The fluid internal resistance is due to convection in the pipe. By default, the Gnielinski correlation is used to quantify the convection coefficient. The Dittus-Boelter correlation can be used if preferred by selecting it from the dropdown box. The resistance due to convection is shown in Equation 5.

The resistance due to conduction in the pipe wall and any specified insulation can be either radial (as in a pipe) or linear (such as in a plane wall). In pipes, the heat flow is not linear, but instead it is in the radial direction outwards from or inwards towards the pipe centerline. The thermal resistance due to conduction through a pipe wall is given by Equation 6.

The external resistance is based on a constant convection coefficient specified by the user, and a surface area obtained from adding up the thicknesses of the pipe and the insulation layers that are added to the pipe internal diameter.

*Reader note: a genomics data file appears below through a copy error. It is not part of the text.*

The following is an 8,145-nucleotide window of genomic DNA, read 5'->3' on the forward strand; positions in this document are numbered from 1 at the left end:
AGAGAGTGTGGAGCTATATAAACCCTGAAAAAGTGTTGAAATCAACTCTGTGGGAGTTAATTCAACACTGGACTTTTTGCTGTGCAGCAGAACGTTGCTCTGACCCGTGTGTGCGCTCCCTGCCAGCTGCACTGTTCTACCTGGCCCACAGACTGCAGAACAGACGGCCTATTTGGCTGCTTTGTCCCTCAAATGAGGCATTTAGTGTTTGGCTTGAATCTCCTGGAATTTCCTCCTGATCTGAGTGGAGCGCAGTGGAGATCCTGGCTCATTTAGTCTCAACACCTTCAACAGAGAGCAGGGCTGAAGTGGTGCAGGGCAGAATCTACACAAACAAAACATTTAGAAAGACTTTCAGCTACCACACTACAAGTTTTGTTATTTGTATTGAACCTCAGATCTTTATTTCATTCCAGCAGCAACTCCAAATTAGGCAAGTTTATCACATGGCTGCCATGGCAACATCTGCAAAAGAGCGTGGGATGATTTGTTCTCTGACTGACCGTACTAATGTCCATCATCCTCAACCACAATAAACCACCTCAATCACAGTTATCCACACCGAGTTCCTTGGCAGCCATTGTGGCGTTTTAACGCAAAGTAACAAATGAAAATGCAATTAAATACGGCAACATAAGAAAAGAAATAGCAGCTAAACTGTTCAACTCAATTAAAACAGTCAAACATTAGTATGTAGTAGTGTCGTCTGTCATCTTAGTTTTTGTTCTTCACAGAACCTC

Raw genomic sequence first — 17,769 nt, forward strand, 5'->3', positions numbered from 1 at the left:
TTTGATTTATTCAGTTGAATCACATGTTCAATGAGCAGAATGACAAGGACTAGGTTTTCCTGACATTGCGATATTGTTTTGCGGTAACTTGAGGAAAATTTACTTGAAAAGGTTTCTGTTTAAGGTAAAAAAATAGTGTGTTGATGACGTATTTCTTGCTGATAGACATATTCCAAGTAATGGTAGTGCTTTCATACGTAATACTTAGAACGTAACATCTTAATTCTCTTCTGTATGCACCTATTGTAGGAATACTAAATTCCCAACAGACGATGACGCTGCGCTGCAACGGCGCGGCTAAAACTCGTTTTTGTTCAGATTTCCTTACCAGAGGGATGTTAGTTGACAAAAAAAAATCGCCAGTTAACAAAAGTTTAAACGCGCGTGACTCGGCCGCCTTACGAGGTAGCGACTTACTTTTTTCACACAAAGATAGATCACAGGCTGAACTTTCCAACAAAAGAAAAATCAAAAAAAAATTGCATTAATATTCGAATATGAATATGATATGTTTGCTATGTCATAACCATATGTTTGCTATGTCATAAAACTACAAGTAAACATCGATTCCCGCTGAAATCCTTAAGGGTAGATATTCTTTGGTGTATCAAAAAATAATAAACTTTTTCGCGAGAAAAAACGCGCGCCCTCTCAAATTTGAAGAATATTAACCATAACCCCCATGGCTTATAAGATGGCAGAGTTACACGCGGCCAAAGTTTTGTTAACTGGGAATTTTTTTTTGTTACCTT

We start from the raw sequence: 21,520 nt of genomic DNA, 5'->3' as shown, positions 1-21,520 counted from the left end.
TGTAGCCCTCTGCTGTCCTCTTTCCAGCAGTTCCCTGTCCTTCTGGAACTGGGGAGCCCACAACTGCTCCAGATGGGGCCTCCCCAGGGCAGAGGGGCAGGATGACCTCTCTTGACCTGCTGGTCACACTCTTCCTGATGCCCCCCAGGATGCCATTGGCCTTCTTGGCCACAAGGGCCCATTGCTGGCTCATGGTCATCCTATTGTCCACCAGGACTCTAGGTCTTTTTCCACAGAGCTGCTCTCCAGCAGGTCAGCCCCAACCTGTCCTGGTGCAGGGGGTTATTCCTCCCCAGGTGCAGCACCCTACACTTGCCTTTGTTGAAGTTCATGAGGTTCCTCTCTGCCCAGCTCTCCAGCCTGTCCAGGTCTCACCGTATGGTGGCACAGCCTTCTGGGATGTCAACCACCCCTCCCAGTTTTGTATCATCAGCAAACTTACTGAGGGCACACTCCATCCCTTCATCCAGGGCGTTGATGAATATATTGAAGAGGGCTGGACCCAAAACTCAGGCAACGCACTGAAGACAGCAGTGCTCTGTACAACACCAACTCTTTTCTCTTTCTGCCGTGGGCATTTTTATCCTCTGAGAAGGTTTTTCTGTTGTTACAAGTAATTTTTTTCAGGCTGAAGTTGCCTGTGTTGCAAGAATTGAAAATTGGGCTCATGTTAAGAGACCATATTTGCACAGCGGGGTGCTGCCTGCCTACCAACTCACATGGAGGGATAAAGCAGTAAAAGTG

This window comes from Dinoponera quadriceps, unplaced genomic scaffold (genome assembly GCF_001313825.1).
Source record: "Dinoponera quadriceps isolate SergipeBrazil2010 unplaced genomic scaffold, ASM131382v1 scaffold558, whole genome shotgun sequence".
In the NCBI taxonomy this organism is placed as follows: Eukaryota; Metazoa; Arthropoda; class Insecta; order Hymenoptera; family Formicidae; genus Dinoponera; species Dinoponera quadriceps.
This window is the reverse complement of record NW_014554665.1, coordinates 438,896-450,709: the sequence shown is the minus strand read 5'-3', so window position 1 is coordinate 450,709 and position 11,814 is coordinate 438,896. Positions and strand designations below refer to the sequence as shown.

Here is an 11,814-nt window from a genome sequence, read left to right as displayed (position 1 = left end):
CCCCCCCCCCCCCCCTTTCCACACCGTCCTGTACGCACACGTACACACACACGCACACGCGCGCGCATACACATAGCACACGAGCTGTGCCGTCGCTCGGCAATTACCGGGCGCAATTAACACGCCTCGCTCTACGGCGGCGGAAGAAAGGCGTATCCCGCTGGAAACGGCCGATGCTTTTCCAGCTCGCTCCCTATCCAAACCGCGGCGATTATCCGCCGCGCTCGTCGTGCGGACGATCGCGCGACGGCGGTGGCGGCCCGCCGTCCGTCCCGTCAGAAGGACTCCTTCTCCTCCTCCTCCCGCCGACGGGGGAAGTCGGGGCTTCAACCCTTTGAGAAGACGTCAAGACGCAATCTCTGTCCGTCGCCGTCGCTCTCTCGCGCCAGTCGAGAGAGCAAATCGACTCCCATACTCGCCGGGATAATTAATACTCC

Each resistance also allows the input of a multiplier on the calculated heat transfer area to account for things such as fins or other non-uniform geometries.

Let’s take a look at how AFT Fathom models heat transfer in pipes with the convective heat transfer model. The system in Figure 2 is flowing refrigerant that enters at -50°F, and the two heat exchangers control the discharge temperature to 70°F.